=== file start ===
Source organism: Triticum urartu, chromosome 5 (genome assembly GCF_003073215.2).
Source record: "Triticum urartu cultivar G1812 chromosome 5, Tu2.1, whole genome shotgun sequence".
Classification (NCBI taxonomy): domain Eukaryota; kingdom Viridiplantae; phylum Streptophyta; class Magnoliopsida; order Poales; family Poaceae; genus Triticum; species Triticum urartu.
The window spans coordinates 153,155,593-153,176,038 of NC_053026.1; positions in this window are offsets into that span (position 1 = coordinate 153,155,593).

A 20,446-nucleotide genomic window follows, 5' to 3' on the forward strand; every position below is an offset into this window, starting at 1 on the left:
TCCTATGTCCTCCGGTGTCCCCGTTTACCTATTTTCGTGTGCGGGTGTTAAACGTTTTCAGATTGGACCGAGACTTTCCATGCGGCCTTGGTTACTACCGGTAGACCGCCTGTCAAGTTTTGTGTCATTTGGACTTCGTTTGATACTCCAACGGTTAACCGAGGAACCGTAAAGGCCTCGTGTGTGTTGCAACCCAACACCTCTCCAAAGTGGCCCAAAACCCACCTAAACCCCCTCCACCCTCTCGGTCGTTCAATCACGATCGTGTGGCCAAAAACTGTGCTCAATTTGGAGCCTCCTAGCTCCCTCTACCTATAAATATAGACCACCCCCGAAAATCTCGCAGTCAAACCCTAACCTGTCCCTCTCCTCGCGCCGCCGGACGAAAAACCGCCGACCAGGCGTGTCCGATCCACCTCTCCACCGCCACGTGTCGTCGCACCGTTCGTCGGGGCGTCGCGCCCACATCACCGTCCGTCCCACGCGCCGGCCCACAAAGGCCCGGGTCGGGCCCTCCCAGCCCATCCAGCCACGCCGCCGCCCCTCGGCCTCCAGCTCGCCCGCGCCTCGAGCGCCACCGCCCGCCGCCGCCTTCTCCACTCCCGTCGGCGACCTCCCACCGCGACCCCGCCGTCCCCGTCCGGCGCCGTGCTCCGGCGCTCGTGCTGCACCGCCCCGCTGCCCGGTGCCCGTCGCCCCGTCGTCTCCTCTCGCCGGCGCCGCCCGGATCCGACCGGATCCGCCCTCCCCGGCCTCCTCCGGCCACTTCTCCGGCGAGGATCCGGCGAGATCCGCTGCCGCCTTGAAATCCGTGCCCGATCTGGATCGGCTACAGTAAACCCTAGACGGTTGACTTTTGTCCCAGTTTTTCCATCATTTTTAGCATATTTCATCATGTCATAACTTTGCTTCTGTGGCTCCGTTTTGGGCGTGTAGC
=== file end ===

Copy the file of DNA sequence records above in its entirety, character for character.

Source organism: Triticum urartu, chromosome 5 (genome assembly GCF_003073215.2).
Source record: "Triticum urartu cultivar G1812 chromosome 5, Tu2.1, whole genome shotgun sequence".
Classification (NCBI taxonomy): domain Eukaryota; kingdom Viridiplantae; phylum Streptophyta; class Magnoliopsida; order Poales; family Poaceae; genus Triticum; species Triticum urartu.
The window spans coordinates 153,155,593-153,176,038 of NC_053026.1; positions in this window are offsets into that span (position 1 = coordinate 153,155,593).

A 20,446-nucleotide genomic window follows, 5' to 3' on the forward strand; every position below is an offset into this window, starting at 1 on the left:
TCCTATGTCCTCCGGTGTCCCCGTTTACCTATTTTCGTGTGCGGGTGTTAAACGTTTTCAGATTGGACCGAGACTTTCCATGCGGCCTTGGTTACTACCGGTAGACCGCCTGTCAAGTTTTGTGTCATTTGGACTTCGTTTGATACTCCAACGGTTAACCGAGGAACCGTAAAGGCCTCGTGTGTGTTGCAACCCAACACCTCTCCAAAGTGGCCCAAAACCCACCTAAACCCCCTCCACCCTCTCGGTCGTTCAATCACGATCGTGTGGCCAAAAACTGTGCTCAATTTGGAGCCTCCTAGCTCCCTCTACCTATAAATATAGACCACCCCCGAAAATCTCGCAGTCAAACCCTAACCTGTCCCTCTCCTCGCGCCGCCGGACGAAAAACCGCCGACCAGGCGTGTCCGATCCACCTCTCCACCGCCACGTGTCGTCGCACCGTTCGTCGGGGCGTCGCGCCCACATCACCGTCCGTCCCACGCGCCGGCCCACAAAGGCCCGGGTCGGGCCCTCCCAGCCCATCCAGCCACGCCGCCGCCCCTCGGCCTCCAGCTCGCCCGCGCCTCGAGCGCCACCGCCCGCCGCCGCCTTCTCCACTCCCGTCGGCGACCTCCCACCGCGACCCCGCCGTCCCCGTCCGGCGCCGTGCTCCGGCGCTCGTGCTGCACCGCCCCGCTGCCCGGTGCCCGTCGCCCCGTCGTCTCCTCTCGCCGGCGCCGCCCGGATCCGACCGGATCCGCCCTCCCCGGCCTCCTCCGGCCACTTCTCCGGCGAGGATCCGGCGAGATCCGCTGCCGCCTTGAAATCCGTGCCCGATCTGGATCGGCTACAGTAAACCCTAGACGGTTGACTTTTGTCCCAGTTTTTCCATCATTTTTAGCATATTTCATCATGTCATAACTTTGCTTCTGTGGCTCCGTTTTGGGCGTGTAGC